After checking out the FSX version, I whisked over to FS9 to check out the model there. This may sound weird, but I actually prefer the FS9 version over the FSX version. Not sure why, I just think the flight dynamics and general feel are more realistic in FS9. Sure FSX has Air Mass coding and such, but I just love the LT in FS9. Obviously the aircraft was made in FS9, and the FSX version was made using the FS9 version as a reference. The FSX version is not ported over according to the Author.
In general, they don’t differ at all apart from the Flight Dynamics and I found no bugs in either version.
The model is well done, and very smooth and sleek. I dare you to try to spot a elevated polygon in this model, because the smoothness of the exterior is just amazing and reflects the look of the real thing spot on. Another nice feature, as mentioned above, is the reflections of all different portions of the exterior model.
Other things, like flight controls, are fully modeled smoothly and the gear retracts and extends with the utmost fluidity. I was very impressed with the general looks of the aircraft.
Panel and VC
The VC was very refreshing. It was complete in all aspects and offered smooth gauges, including very smooth throttle controls and switches. I also noticed performance with the VC was acceptable in both FSX and FS9. Another welcomed feature was the rudder pedals and yoke move ment, both very fluid as well.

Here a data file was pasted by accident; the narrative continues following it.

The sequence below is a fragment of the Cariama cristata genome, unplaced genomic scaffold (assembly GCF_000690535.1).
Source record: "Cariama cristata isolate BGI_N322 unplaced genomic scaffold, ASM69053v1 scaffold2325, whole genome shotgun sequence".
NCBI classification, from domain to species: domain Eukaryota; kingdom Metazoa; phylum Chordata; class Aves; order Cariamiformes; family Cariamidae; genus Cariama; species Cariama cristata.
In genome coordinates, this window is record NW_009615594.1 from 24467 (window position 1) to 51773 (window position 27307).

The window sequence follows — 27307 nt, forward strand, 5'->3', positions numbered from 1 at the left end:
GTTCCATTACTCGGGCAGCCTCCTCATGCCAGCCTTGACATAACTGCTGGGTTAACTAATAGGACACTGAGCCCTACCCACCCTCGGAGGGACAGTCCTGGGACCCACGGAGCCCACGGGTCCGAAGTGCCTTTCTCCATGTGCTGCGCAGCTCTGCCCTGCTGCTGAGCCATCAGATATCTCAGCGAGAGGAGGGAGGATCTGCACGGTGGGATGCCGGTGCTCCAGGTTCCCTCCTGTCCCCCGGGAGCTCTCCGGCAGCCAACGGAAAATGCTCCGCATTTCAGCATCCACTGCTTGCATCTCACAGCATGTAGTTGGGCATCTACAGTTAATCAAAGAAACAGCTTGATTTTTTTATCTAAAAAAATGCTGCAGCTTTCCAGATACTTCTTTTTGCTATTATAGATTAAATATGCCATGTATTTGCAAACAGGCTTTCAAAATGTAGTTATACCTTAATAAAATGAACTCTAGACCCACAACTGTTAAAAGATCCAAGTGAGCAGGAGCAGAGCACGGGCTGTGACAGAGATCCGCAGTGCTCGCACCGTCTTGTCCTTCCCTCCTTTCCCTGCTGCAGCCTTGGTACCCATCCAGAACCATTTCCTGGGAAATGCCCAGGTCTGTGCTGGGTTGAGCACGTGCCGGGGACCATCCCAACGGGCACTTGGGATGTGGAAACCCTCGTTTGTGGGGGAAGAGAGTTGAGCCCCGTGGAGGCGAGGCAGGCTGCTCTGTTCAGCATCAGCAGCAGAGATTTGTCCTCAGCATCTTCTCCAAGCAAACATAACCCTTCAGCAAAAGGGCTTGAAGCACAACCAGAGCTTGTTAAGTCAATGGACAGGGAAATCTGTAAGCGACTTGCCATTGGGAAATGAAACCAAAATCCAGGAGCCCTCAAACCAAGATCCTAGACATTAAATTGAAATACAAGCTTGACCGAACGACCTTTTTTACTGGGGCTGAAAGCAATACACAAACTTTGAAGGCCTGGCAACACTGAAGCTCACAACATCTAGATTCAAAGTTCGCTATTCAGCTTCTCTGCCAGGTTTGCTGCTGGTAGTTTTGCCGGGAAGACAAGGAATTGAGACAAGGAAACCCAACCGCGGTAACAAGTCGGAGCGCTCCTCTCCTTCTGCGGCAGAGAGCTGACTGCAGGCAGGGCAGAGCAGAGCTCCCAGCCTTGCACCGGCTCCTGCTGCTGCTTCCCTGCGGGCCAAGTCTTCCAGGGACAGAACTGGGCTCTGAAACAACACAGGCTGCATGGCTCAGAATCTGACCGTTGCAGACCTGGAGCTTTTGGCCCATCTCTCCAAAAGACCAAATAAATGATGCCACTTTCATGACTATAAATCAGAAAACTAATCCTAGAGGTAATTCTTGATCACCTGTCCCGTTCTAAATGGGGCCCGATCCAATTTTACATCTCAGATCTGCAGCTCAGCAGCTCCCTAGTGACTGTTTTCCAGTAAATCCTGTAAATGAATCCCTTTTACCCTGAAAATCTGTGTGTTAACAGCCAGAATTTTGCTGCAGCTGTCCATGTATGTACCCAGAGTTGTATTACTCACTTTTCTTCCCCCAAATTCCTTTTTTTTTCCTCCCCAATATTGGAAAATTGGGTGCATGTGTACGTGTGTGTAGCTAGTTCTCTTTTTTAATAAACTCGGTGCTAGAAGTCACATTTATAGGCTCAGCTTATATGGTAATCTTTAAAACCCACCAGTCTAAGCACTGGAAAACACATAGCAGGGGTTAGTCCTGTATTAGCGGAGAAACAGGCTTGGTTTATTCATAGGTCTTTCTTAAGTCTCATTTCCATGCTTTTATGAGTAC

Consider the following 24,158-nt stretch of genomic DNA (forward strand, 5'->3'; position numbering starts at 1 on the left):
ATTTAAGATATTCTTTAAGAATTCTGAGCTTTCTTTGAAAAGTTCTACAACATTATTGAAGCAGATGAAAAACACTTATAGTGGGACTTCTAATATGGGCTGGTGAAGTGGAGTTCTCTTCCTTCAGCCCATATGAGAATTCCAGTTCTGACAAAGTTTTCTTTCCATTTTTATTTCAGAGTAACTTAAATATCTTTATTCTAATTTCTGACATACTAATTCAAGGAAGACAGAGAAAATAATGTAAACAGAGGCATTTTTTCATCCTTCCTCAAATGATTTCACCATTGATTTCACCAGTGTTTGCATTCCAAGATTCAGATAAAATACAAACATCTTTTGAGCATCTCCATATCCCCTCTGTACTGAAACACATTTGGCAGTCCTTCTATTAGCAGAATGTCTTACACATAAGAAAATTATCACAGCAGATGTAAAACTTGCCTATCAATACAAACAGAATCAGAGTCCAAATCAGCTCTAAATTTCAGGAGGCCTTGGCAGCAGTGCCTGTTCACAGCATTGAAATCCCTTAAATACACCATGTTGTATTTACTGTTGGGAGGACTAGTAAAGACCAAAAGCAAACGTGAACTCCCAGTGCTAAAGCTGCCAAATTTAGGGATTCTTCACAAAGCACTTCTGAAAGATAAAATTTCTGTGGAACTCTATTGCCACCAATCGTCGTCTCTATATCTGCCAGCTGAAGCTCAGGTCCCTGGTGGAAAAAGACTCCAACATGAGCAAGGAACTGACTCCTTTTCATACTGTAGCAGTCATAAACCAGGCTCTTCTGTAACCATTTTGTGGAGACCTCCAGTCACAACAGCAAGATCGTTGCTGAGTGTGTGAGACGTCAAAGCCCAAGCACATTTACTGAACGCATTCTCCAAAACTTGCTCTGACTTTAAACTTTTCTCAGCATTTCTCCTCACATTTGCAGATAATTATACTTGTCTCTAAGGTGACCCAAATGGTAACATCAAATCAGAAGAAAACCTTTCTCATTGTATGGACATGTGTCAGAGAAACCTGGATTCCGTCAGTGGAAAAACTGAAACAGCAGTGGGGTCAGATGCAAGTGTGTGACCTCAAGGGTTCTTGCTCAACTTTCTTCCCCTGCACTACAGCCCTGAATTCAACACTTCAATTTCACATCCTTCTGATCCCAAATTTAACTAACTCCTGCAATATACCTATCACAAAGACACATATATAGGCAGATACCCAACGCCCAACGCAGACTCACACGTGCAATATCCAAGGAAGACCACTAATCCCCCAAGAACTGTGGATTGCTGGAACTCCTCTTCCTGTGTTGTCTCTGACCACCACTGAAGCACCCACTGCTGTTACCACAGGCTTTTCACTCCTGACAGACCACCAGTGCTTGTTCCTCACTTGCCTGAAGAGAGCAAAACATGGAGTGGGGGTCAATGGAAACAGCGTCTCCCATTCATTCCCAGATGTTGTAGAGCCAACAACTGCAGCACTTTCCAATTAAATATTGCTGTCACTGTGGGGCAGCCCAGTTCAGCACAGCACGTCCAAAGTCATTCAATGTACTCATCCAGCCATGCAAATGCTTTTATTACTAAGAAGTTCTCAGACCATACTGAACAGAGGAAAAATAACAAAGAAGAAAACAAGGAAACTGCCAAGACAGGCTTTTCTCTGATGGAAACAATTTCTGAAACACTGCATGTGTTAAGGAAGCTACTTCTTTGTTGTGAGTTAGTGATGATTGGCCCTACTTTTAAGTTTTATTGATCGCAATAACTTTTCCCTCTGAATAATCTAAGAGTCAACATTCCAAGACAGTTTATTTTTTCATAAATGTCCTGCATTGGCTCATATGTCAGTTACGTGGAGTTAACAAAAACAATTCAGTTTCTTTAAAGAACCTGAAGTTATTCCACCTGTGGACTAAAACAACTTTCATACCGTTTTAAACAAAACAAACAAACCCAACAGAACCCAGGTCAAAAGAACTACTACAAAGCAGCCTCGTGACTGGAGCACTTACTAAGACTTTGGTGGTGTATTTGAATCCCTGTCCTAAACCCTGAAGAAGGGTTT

Flying the aircraft with the AP is an enjoyable experience both on final and on the climb. ILS performance was as expected, very smooth and tuned perfectly for this aircraft. The AP controlling the vertical speed and altitude hold was also nicely modeled.
The 2D panel is well implemented with a nice view of the panel while not sacrificing external visual reference. One thing some users may not like is the lack of gear and flap gauges somewhere on the 2D panel. Instead, if you have to have this feature, you must go to the VC to do this. Many of us will not find this a big issue, but for those that do, it's worth mentioning.
The G1000 system is just the default FSX G1000, so it requires the flight plan to be loaded through the flight planner. Those that fly on VATSIM will find this a little bit of a hindrance as many have experienced ATC changing a SID or STAR while in flight, so just be warned. One thing I think would be easier, would be for a buyer of this aircraft to get the Mindstar G1000, which is a totally independent Avionics suite for FSX or FS9 allowing the user to enter a flight plan fully in the sim and have the ability to edit it.
The Autopilot is a TS Sorcerer AP that is surprisingly in depth. Including GPSS, ALT, AP, TRK, NAV, REV, GPSV (APPR) VNAV and SEL. VS is completely selected from the AP unit as well as the heading, which can be selected in standby then activated. All of these functions are modeled including the VNAV function which is Vertical Climb Lock. Considering how difficult it was for me to learn the AP, you might want to review the manual as well.